Writer: Donny Cates
Artist: Nic Klein
Colorist: Matthew Wilson
Letterer: VC’s Joe Sabino
Cover Artists: Olivier Coipel, Laura Martin
Editor: Wil Moss
Publisher: Marvel Entertainment
New year, new decade, new Thor! Following Jason Aaron’s epic run, incoming writer Donny Cates adds yet another hot Marvel property to his resume with this week’s Thor #1.
Set after the events of War of the Realms, from which Thor emerged as the new Allfather of Asgard, Thor #1 catches us up with the God of Thunder and shows us how kinghood has treated him. Turns out, being king may as well be synonymous with retirement. When we find him, Thor is bored and forced to keep his distance from the superheroics of his Midgardian friends. That all changes when a certain devourer of worlds literally falls onto his doorstep, thrusting Thor into a new adventure that promises to be unlike any he’s been on before (also, he gets a fancy new look to go with it).
Even by Thor standards, this first issue of Cates’s run is very dense, calling back to both his predecessor’s tenure as well as non-Thor things Cates has done within the Marvel Universe. Silver Surfer shows up and makes reference to his recent experiences in Silver Surfer: Black, while the Cosmic Ghost Rider is also accounted for here. While Thor #1 is obviously Thor-centric, it already has a different feel from Aaron’s version of Asgard in a manner that should prove interesting, and possibly a little contentious among fans. Thor’s new look, too, is emblematic of Cates’s approach to this story, which is almost more Witcher than classic Thor in design. Overall, this issue is just a lot, and I wonder if it borders on feeling impenetrable to more casual readers.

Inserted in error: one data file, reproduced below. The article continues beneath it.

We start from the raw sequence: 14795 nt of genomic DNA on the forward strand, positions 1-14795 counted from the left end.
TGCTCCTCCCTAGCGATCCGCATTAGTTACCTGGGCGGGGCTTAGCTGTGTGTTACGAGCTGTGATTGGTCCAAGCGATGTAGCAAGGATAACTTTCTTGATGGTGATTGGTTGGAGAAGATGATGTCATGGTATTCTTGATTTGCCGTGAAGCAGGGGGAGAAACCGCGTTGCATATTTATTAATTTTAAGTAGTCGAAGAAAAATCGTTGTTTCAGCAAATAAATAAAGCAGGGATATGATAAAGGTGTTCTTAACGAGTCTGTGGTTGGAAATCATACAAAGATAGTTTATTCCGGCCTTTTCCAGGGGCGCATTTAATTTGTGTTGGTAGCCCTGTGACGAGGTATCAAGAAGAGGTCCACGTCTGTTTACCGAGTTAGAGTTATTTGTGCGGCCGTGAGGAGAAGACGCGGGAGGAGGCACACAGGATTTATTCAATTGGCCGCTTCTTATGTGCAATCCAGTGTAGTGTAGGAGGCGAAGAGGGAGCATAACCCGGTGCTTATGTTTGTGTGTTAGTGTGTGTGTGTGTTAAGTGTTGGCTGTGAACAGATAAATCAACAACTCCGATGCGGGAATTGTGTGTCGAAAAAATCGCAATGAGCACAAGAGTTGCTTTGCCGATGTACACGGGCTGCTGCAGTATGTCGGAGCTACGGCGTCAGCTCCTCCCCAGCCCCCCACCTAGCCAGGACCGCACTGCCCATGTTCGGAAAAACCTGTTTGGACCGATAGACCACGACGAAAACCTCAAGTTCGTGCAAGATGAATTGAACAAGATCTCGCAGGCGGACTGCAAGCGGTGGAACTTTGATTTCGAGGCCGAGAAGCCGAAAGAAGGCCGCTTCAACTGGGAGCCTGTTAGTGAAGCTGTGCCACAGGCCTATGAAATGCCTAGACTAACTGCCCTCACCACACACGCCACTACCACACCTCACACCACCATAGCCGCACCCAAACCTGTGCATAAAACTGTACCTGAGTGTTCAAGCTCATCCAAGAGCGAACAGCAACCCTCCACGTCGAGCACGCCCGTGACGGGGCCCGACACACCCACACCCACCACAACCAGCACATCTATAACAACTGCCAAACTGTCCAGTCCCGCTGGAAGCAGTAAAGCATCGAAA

Befitting a Thor book, Nic Klein’s art here is absolutely gorgeous and easily some of the best I’ve seen from a Marvel title in recent memory. Aaron is a tough writer to follow, but so are the myriad great artists (most notably Russell Dauterman, Mike del Mundo, and Esad Ribić) who collaborated with him across his run. Colorist Matthew Wilson — himself a veteran of Aaron’s run — really clinches the visuals of the book with his trademark palette, full of vibrant colors that come together (at one point, literally) into a brilliant rainbow.